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  • Writer's pictureWei Azim Hung

DPP’s November 2022 Local Election Defeat

Updated: Oct 13, 2023

Executive summary: The DPP suffered its worst performance since it first partook in elections 36 years ago. The brief offers a survey of the strategies, significance, and results of the 9-in-1 local elections. Furthermore, what this means for the 2024 presidential elections.

On November 26th, Taiwan (formally known as the Republic of China) concluded its 9-in-1 elections (hereafter local elections) and the 2022 Taiwanese constitutional referendum, which sought to lower the voting age from 20 to 18. This election elected mayors, magistrates, county and city councilors, township mayors, township councilors, and chiefs of the local villages. The Kuomintang (KMT) emerged as the biggest winner securing 13 seats and dropping only one. On the other hand, the Democratic Progressive Party (DPP), to say the least, failed to deliver the party's mandate, managing to scramble merely five seats. Additionally, the party lost both Taoyuan and Hsinchu, previously governed by DPP mayor Cheng Wen-tsan (鄭文燦) and Lin Chih-chien (林智堅). Meanwhile, this is the first time Ko Wen-je's (柯文哲) Taiwan People's Party (TPP) participated in local elections. Despite Ko's handpicked candidate Taipei deputy mayor Huang Shan-shan losing the mayoral race to KMT legislator Chiang Wan-an (蔣萬安), TPP's legislator Kao Hung-an (高虹安) was able to make inroads in Hsinchu City, securing the TPP's first and only seat. Tainan’s race also fascinated political observers. Historically, a DPP stronghold, KMT city councilor and mayoral candidate Hsieh Lung-chieh (謝龍介) trailed only 5% behind DPP’s incumbent mayor Huang Wei-che (黃偉哲), surprising many due to DPP’s historical dominance in the city.

The turnout rate is relatively modest compared to the 2020 presidential election (74.9%), but substantial, nonetheless. Kinmen County had the lowest turnout rate (39.32%) among all cities and counties. Cities such as Nantou County (69.08%), Chiayi County (67.32%), Yunlin County (67.35%), Pingtung County (67.18%), Lienchiang County (72.99%), Taipei City (67.70%) had relatively decent turnout rates. Taoyuan City (59.46%), Taichung City (60.01%), Tainan City (58.68%), Kaohsiung City (58.61%), and Hsinchu County (58.98%) had modest turnout rates. In contrast to the 2018 local elections, both parties received fewer votes. In 2018, the DPP counted 5 million votes (4.74 million in 2022). Likewise, the KMT counted 6.5 million votes (5.7 million in 2022). Brian Hioe, an independent scholar and founder of Taiwan-based New Bloom Magazine, stated that a lack of (sense of) crisis and no major referendum (nuclear question, LGBT+, etc.) affected the turnout rate.

From the voting data available, neither party nor individual candidates have expanded from their traditional voting base. In other words, party campaigns failed to attract and mobilize swing votes. Furthermore, it would be faulty to translate the election results as public support for the KMT. At best, it should be seen as constituents being dissatisfied with DPP’s policy orientation during the elections and overall strategic failure to deliver on a variety of social issues such as housing justice despite enjoying majority in the Legislative Yuan. Other reasons suggested for the DPP's defeat include but not limited to the way it handled the pandemic, triads permeating the ranks of its leadership, the Medigen controversy (e.g., data manipulation), overconfidence and losing touch with young voters, impact of business shutdowns, unemployment, etcetera.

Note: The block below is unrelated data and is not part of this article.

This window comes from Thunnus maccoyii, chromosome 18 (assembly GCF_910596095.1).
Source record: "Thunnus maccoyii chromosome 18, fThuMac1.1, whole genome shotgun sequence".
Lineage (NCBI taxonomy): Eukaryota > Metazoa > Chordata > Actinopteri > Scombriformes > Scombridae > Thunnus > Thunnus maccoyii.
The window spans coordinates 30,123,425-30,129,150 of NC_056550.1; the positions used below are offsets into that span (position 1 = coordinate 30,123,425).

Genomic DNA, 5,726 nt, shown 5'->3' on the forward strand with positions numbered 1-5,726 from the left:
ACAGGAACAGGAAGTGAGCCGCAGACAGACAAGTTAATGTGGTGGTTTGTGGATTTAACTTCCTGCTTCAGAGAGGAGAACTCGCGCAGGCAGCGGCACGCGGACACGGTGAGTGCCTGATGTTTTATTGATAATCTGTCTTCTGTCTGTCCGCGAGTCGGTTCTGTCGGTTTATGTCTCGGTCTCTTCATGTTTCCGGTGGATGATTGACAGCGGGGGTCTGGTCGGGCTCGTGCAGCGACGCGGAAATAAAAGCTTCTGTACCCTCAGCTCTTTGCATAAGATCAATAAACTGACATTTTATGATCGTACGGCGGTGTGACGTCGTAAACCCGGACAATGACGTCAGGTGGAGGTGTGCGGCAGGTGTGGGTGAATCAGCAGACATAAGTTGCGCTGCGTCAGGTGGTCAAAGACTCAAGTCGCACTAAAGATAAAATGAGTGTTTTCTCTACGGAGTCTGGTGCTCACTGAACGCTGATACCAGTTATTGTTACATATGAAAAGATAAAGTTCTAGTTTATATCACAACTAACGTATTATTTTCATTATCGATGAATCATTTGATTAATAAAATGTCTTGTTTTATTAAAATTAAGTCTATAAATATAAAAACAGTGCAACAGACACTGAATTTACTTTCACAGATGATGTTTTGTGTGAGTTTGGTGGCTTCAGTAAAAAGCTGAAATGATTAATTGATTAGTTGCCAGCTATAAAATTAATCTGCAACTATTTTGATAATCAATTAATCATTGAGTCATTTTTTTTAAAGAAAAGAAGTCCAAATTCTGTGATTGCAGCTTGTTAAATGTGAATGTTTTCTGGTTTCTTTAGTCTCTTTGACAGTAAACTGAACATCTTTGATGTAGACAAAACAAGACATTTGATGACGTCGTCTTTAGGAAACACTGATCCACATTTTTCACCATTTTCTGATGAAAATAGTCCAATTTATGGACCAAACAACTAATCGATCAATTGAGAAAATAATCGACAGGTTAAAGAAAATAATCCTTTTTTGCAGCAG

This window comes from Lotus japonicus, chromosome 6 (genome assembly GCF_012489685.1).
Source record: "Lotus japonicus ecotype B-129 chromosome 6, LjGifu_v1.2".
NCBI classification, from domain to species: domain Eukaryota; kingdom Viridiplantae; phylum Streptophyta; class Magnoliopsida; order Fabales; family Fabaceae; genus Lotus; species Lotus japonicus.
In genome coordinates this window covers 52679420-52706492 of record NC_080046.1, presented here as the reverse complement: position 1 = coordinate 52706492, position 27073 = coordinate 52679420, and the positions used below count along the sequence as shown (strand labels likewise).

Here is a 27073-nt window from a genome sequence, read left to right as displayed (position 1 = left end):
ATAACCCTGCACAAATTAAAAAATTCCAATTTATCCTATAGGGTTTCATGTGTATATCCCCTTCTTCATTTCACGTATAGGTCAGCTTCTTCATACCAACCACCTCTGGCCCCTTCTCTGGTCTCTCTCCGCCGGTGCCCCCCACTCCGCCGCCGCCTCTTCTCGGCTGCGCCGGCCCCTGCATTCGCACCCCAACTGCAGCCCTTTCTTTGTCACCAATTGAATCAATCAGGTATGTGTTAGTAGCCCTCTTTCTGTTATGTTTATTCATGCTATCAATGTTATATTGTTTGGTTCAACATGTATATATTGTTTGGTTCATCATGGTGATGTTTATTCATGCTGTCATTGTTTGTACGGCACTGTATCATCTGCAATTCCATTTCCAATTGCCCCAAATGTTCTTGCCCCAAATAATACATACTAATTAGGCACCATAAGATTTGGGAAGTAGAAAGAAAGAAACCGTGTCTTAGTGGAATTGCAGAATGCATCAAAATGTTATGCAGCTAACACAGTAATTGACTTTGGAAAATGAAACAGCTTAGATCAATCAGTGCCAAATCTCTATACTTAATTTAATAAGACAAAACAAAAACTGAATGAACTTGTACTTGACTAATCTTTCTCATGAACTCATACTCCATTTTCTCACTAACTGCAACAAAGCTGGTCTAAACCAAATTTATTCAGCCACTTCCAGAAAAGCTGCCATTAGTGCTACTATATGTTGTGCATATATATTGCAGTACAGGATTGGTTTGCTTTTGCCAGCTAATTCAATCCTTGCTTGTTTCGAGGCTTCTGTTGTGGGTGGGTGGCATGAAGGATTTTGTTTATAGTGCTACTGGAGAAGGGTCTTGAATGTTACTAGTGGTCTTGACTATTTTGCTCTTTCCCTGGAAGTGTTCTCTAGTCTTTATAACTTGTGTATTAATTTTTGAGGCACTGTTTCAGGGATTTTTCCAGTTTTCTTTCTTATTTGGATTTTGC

It is also necessary to underscore the election strategies implemented by both KMT and DPP. Both sides promised to disassociate from saliva wars (口水戰) and vowed to bring the election back to the policy realm. However, this has not been the case. According to Hioe, the lack of policy engagement is the result of KMT and DPP’s inability to distinguish their policies on a local level. Put it differently, the most salient contrast between the two parties pertains to the question of their historical stance, KMT being unificationist whereas the DPP being independence leaning. However, in local elections, this is less important and does not enter the equation as much.

Unsurprisingly, a central continuity from previous elections includes character assassination and slander. This is an effective strategy fully utilized by both parties, as it mounts an effective challenge not only on the candidate themselves, but it serves as an attack against the party's moral integrity for nominating such a candidate. For example, during the initial phases of Lin Chih-chien (林智堅)'s plagiarism scandal, the DPP fully backed the former Hsinchu mayor to the extent that it was willing to defy and challenge Taiwan's oldest and most prestigious academic institution, National Taiwan University. Eventually, public pressure forced the DPP to nudge Lin to withdraw his candidacy, replacing him with Cheng Yun-peng (鄭運鵬). The DPP was late in realizing that regardless of who the party nominates for the mayoral race, their voters would still vote by default due to ideological preferences. But this was not necessarily the case for swing voters. After all, the damage has already been done, and the redress came too late. Similarly, the DPP also unsuccessfully mounted a series of counter attacks against TPP's Kao Hung-an, accusing her of elitism, misappropriating funds, embezzlement, infringement of intellectual property rights, corruption, and so on.